Wojtek: The Bear Who Fought in WWII

Wojtek the bear with a soldier in 1942

Without a doubt, the Allies had help from many people, countries, and even animals during World War Two. However, a Syrian brown bear named Wojtek was one of the most unexpected allies. Serving in the Free Polish Army from 1942 to 1945, Wojtek was known for his power, strength, and almost human-like personality. 

But, his service to the Allied cause goes far beyond his cute and cuddly face. Wojtek actually saw combat in one of the fiercest battles of the Italian campaign. 

Polish Soldiers in Iran rescued Wojtek 

In the spring of 1942, the Allies knew the war would last a long time. Because of this, they needed to raise as many armies as possible. One of the ways the Allies thought to do this was to raise new units from prisoners and refugees who had fled conquered countries. Poland was the perfect candidate for this proposal. 

Because the Soviet Union was a German ally before being invaded by German forces, Soviet authorities had hundreds of thousands of soldiers and civilians stashed away in gulags. With the new agreement inked in 1941, Soviet authorities granted pardons to any Polish man or woman who joined the new army. Known as Ander’s army, after its commanding officer, the unit shipped out in March 1942 to serve in the British army. 

While en route through Iran, 18-year-old Irena Bokiewicz encountered a brown bear cub at a rail station. She convinced her great uncle, to adopt the bear. The Iranian boy selling it said poachers had killed its mother. Taking pity on the bear, the niece convinced an army Lieutenant to buy the bear and that she would take care of it herself. The officer agreed.

Wojtek is being fed cigarettes, one of his favorite treats. Photo found here.

Over the next three months, Wojtek, which is short for happy warrior, grew stronger and bigger. Soon, he was the official mascot of the Second Polish Army Corps.

Wojtek Served in Combat in Italy

Before leaving Iran, General Anders had to figure out how to get Wojtek onto a British transport ship. Army regulations forbid mascots or animals from embarking. General Anders enlisted Wojtek as a private in the army to get around this rule. Wojtek was now a soldier with an actual pay account and identity card.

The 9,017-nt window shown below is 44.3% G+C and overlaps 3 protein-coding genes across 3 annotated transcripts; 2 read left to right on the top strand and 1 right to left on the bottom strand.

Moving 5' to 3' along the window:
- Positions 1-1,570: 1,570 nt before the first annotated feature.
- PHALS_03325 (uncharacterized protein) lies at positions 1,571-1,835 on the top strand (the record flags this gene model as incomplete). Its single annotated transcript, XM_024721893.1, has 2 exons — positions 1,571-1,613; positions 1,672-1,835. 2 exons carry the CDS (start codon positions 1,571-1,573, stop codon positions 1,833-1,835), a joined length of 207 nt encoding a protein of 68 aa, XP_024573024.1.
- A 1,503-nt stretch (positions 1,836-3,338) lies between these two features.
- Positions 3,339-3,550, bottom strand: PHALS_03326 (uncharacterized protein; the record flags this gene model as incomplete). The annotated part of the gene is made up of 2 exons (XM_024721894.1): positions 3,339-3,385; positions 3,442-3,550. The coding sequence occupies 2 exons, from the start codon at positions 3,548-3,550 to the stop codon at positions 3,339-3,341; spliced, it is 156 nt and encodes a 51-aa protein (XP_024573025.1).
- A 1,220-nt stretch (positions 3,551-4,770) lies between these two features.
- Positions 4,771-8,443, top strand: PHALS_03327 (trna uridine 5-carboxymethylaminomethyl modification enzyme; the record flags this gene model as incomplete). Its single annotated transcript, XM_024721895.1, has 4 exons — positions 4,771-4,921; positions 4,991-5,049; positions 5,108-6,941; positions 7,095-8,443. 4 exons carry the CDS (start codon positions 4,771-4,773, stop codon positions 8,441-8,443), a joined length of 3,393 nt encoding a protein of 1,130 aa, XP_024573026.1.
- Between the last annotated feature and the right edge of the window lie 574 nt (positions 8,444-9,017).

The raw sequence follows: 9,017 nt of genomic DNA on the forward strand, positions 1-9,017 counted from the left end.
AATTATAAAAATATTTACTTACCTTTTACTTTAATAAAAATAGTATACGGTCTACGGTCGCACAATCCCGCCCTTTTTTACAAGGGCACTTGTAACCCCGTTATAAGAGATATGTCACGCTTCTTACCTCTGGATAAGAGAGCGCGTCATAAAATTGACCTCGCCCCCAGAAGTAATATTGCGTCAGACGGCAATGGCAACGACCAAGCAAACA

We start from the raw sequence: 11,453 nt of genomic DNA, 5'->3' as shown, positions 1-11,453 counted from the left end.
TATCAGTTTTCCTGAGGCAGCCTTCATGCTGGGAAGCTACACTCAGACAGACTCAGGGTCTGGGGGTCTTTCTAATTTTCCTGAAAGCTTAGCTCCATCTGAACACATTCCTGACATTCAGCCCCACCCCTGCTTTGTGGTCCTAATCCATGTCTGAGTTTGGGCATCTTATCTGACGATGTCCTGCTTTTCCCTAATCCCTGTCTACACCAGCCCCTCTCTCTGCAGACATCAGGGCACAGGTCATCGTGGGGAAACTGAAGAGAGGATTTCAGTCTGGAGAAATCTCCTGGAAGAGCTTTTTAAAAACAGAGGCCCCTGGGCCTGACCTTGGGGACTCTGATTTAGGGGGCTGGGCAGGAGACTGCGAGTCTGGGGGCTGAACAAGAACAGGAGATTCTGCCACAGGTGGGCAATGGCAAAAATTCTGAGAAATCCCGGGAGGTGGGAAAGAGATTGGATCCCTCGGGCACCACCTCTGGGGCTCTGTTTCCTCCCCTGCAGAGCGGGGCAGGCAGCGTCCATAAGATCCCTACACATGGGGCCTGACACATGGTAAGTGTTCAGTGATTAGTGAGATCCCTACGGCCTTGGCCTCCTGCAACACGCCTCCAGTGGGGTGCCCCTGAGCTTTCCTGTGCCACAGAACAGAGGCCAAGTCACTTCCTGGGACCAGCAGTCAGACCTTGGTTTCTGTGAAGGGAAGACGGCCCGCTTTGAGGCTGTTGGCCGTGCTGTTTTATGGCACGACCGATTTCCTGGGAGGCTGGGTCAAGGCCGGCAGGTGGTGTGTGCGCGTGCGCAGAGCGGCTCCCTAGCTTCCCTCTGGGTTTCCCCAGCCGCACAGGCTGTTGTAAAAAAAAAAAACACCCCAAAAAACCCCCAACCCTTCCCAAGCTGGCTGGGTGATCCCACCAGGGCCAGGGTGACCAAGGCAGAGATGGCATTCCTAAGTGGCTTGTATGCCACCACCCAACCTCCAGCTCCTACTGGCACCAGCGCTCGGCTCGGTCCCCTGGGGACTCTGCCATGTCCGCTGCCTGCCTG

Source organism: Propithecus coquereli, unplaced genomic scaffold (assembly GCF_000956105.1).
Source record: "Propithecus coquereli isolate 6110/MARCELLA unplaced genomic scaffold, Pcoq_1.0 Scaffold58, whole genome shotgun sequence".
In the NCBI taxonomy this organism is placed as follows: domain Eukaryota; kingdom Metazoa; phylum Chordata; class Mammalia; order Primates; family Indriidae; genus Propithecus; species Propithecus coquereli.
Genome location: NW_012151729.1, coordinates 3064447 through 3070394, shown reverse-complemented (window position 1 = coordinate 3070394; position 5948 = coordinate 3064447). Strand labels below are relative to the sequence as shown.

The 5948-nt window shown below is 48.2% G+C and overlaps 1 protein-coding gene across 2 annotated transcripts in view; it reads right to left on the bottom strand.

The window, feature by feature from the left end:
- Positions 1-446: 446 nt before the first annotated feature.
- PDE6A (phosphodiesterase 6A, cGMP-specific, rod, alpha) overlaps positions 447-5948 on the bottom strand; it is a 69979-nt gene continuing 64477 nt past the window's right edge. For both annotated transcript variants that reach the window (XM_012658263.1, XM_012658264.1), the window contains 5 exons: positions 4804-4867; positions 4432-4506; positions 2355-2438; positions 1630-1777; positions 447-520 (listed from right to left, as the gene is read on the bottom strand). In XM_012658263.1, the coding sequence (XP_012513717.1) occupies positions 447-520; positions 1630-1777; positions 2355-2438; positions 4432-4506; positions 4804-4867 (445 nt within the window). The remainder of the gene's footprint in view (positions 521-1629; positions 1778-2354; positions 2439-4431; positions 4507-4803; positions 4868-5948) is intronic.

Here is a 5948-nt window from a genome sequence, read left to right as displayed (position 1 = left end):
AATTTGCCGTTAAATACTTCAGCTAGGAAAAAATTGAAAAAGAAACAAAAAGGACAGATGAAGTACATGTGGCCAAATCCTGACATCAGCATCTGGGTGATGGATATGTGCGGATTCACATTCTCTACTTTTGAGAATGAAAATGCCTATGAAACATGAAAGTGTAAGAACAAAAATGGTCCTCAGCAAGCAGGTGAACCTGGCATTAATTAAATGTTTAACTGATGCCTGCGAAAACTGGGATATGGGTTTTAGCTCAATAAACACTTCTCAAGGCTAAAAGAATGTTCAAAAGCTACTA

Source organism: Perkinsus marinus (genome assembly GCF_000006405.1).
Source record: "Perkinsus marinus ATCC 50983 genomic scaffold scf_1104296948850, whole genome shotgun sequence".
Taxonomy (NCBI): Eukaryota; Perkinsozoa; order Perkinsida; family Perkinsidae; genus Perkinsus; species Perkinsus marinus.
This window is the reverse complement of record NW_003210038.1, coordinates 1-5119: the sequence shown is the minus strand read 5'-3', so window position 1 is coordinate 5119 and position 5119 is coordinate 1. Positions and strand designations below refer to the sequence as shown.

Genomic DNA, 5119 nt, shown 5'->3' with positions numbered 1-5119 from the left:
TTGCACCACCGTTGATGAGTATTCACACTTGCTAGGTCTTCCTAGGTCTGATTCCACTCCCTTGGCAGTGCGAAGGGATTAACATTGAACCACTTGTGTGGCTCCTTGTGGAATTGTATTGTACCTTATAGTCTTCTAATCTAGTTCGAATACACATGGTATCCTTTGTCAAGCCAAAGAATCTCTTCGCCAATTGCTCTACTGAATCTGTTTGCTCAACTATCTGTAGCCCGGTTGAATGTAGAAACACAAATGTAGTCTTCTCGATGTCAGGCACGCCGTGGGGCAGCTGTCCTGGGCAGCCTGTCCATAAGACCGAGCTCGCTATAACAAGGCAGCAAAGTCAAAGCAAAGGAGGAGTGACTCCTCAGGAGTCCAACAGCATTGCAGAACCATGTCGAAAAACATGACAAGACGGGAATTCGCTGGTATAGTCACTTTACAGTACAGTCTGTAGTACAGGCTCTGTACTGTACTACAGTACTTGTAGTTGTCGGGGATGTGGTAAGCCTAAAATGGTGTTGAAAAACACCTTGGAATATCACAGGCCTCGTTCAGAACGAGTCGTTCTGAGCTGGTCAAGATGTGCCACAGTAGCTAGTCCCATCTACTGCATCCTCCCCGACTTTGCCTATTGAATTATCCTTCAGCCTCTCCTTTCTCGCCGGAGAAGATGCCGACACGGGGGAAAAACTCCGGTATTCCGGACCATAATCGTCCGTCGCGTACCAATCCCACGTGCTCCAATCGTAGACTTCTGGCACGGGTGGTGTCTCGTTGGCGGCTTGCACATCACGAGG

With the problem of transporting Wojtek out of the way, the next issue was how to employ him. Polish officers agreed that he could be used to haul heavy artillery shells. So, they put him in the 22nd Artillery Supply Company. After his new assignment, the Polish Second Army Corps arrived in Italy, enduring almost three years of constant combat. 

The deadliest battle the Poles fought in was the Battle for Monte Cassino. Overlooking a strategic height of the infamous Gothic Line, taking the centuries-old monastery was vital to cracking German defenses in Italy. During the months-long battle, the Poles were engaged in heavy fighting, including the 22nd Artillery Supply Company.

With casualties high, Polish leadership even threw support units into infantry roles. With a shortage of manpower, the company’s commander started using Wojtek to carry artillery shells to the guns. Wojtek is said to have done such a good job carrying crates of ammunition that he was promoted to corporal! 

Statue remembering Wojtek
Memorial to Wojtek in Poland. Photo can be found here

Though Wojtek handling shells like a human is disputed, at least one British observer claimed he saw him do it. But, regardless of how true the story is or not, Wojtek was a great morale booster for the unit. Here’s some other habits he was known to do:

  • Drink beer and coffee
  • Smoke (and eat) cigarettes
  • Sleep with other soldiers if they were cold in the night
  • Salute when greeted

Wojtek’s Legacy

Wojtek was a morale boost during a time when there wasn’t much to smile about. His happy-go-lucky personality made him a hit with soldiers who had endured so much already. After serving in Italy for three years, he was brought to the UK. he was brought along with his unit, where it was disbanded. However, like many Polish soldiers serving the Commonwealth, Wojtek stayed in the UK. 

Wojtek took up residence at the Edinburgh Zoo, where visitors would even throw cigarettes into his enclosure sometimes. He enjoyed his celebrity status until 1961, when he passed away.

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